Ruth 3-4 and John 15
“All you need is love.” That song, written by John Lennon and sung by the Beatles in June 1967 (during the so-called “summer of love”) was broadcast live and seen by over 400 million viewers in 25 countries at the time. It was a kind of sappy, feel good, hippie anthem/anti-war protest song (this was during the height of the war in Viet Nam).
The late 60’s was a time of radical change in America. Young men were coming back from Viet Nam in body bags and people were burning their draft cards. Desegregation was making strides through Dr. King’s call to non-violent protest and some progress was being made, until Dr. King was assassinated in Memphis in 1968 and peaceful protest turned to violent mobs. As the 60’s gave way to the 70’s and 80’s many of the hippies grew up and became yuppies trading their free love, pot and “make love, not war” peace signs for cocaine and dollar signs on Wall Street.
Now we’re in 2021 and the BLM movement tells us that racism is still alive and well. All that love that John Lennon said was all we needed seems to be in short supply these days.
Ruth is an interesting kind of love story that we need to study today. It shows that true love makes sacrifices and takes risks for the benefit of others. After Ruth’s husband dies and her father-in-law dies Ruth is encouraged to go back to her people and find another husband, but she loves her mother-in-law enough to sacrifice doing what is most convenient for her. She goes to a foreign land where she lives a very marginal existence of grabbing the scraps of life. She is a foreign woman without a husband living far from her family. It was a perilous existence full of danger and risk, yet she does it out of love for Naomi.
There are lots of interesting details to the story that no doubt get lost in 3000 years of cultural distance. Kinsmen redeemer is a foreign concept in our society. In ancient Israel there were two things that mattered most- having an heir and having land that belongs to the family and stays in the family for generations. When a man died without leaving behind a male child to continue the family name and inherit the land and care for the women in their old age it was up to the next available unmarried male relative to marry the widow and their child would actually be the heir of the son who died. Many men didn’t like this set up and refused to participate in it. It was a sacrificial act for a man to take on that responsibility for his dead relatives family and legacy.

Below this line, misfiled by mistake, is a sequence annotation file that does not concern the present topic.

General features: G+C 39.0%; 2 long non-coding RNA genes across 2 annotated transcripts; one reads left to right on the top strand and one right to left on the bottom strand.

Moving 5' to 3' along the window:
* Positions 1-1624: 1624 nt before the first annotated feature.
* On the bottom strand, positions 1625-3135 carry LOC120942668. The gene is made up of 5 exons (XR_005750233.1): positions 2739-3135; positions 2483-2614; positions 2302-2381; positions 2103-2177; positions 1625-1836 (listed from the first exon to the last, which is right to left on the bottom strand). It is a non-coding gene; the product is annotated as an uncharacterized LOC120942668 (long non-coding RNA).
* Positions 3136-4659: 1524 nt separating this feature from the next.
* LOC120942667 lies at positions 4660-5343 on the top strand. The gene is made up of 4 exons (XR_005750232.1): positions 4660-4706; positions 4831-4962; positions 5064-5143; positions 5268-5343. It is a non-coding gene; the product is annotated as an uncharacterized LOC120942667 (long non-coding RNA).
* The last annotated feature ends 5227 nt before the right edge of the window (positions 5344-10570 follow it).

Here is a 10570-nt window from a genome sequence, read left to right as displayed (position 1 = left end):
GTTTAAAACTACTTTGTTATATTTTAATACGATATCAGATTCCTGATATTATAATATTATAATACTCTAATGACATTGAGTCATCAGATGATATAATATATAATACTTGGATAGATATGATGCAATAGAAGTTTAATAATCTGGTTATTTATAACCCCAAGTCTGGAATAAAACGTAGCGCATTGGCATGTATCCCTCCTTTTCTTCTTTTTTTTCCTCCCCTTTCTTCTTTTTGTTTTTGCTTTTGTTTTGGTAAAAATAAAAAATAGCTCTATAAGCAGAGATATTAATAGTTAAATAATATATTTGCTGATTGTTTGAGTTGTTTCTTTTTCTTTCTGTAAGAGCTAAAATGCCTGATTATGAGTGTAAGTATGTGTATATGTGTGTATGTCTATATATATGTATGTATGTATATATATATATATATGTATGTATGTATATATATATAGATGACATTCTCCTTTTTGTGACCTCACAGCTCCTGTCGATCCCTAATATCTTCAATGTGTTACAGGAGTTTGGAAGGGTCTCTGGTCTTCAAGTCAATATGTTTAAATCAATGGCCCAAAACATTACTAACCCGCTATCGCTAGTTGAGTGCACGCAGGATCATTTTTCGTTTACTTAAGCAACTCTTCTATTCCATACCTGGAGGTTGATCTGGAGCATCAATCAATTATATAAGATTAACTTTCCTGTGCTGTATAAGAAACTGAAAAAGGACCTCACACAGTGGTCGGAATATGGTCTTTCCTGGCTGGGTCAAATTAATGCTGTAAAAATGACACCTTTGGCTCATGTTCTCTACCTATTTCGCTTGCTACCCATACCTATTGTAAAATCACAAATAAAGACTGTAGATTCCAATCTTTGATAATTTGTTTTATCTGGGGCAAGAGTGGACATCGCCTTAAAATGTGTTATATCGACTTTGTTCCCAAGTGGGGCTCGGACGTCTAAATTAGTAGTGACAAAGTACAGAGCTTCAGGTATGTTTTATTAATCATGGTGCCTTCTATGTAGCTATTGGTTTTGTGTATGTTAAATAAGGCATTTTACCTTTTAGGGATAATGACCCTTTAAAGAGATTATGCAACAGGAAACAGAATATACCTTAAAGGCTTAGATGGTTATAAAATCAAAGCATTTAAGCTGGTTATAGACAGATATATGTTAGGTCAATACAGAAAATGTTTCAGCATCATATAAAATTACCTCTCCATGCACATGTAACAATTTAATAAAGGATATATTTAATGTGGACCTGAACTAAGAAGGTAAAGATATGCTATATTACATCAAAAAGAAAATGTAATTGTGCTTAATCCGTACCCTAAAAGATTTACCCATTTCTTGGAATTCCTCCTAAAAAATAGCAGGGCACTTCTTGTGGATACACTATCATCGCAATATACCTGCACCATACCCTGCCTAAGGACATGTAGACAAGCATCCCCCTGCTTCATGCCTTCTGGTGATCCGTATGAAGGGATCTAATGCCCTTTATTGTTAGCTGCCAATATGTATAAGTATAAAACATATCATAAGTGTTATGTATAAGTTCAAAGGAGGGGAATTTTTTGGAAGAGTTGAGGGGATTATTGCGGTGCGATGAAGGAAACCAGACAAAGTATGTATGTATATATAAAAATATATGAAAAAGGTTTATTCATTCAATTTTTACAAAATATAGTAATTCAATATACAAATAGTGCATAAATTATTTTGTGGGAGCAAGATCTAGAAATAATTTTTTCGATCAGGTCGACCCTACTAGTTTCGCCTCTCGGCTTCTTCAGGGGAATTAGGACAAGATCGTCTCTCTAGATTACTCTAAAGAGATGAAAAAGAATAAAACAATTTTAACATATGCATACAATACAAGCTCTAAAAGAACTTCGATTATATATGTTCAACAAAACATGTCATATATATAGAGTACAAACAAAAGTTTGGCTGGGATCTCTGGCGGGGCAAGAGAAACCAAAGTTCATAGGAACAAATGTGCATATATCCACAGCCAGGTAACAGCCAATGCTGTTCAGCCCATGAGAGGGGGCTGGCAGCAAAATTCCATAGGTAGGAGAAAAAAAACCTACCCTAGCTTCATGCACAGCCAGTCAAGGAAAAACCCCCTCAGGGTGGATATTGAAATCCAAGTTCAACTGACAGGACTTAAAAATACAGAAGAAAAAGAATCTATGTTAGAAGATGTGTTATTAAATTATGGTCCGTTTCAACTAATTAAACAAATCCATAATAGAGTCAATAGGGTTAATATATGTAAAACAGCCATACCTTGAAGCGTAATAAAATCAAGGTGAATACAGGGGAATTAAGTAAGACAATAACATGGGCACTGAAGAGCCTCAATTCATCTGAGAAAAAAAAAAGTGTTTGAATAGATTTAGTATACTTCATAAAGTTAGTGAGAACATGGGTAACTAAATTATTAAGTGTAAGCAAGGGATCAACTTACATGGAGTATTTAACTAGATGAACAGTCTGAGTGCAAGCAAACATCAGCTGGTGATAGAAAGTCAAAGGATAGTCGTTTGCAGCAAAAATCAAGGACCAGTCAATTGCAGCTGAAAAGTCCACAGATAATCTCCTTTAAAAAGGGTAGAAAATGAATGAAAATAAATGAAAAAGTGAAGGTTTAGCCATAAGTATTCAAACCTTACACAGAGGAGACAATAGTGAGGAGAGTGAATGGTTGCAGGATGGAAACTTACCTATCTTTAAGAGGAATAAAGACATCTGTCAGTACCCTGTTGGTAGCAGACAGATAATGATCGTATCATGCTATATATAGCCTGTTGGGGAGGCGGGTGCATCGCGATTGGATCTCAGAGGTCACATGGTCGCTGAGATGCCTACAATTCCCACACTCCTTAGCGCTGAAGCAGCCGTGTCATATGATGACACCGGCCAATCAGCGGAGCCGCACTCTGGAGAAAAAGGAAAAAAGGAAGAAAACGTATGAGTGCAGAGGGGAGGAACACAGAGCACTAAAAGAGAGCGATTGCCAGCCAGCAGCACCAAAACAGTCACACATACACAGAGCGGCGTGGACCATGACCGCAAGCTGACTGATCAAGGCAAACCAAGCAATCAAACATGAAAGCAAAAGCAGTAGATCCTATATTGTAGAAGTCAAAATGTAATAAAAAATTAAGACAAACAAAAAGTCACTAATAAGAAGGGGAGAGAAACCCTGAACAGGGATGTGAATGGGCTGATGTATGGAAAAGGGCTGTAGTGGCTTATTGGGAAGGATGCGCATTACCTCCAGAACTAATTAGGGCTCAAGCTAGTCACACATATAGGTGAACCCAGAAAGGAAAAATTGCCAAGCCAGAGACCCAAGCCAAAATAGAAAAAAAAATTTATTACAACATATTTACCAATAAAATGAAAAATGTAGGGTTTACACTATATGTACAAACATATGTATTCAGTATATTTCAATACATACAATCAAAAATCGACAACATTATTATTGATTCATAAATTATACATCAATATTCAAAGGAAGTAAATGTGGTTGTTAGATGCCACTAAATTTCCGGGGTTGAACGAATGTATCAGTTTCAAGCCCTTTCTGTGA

Boaz was a man of great character. In many ways he could have taken advantage of Ruth’s helplessness and dependency and used her to his advantage. He did not, instead, he looked out for her and her mother-in-law by making sure they received more than enough food. He didn’t take advantage of her sexually, instead, he did what was right and at personal cost he took over the role of the kinsmen redeemer and made Ruth his wife and took care of Ruth’s mother-in-law, Naomi. He acted in a very loving way toward Ruth and Naomi. Ruth acted in a very loving way toward Naomi. Naomi was protected and cared for. Ruth was protected and cared for. She and Boaz were blessed with a son. That son, Obed was the grandfather to David who later became the King of Israel, and they were ancestors of Jesus.
“All you need is Love.” There’s a lot of love in the story of Ruth. Love really is important, it’s foundational to everything. But love must be rightly understood. It’s more than what we typically think of as love – warm feelings, romantic notions and sappy songs are not what love is about. Love is about commitment and sacrifice, it’s about doing what is hard in order to benefit the person you love. Love is a willingness to take the less easy route. Love is doing the right thing even when it would be easier and less complicated to do the wrong thing.
Jesus takes up this theme of love in John 15. He was about to go to the cross and suffer and die. He is giving a message to his friends and disciples to sustain them through the difficult hours and days ahead. The foundational message he gives them is love: “12 My command is this: Love each other as I have loved you. 13 Greater love has no one than this: to lay down one’s life for one’s friends. “
Jesus teaches about love and exhorts them to love and then he shows them what love looks like by sacrificing himself as an offering for the sins of the world, his friends the disciples, and for us as well. This love that Jesus demonstrates is a reflection of God’s love for us that is shown in giving his son, Jesus that we might have eternal life (see John 3:16).
“All you need is love?” Yes, if we mean the kind of love modeled by Ruth and Boaz which ultimately led to Jesus. “All you need is love?” Yes, if we mean the kind of love modeled by Jesus who gave his life for our sins and by God who gave His only begotten son for our salvation. Love is not just peace signs and romantic songs- it’s commitment and sacrifice and placing the needs of others ahead of our wants and desires. Who and how can you and I love today?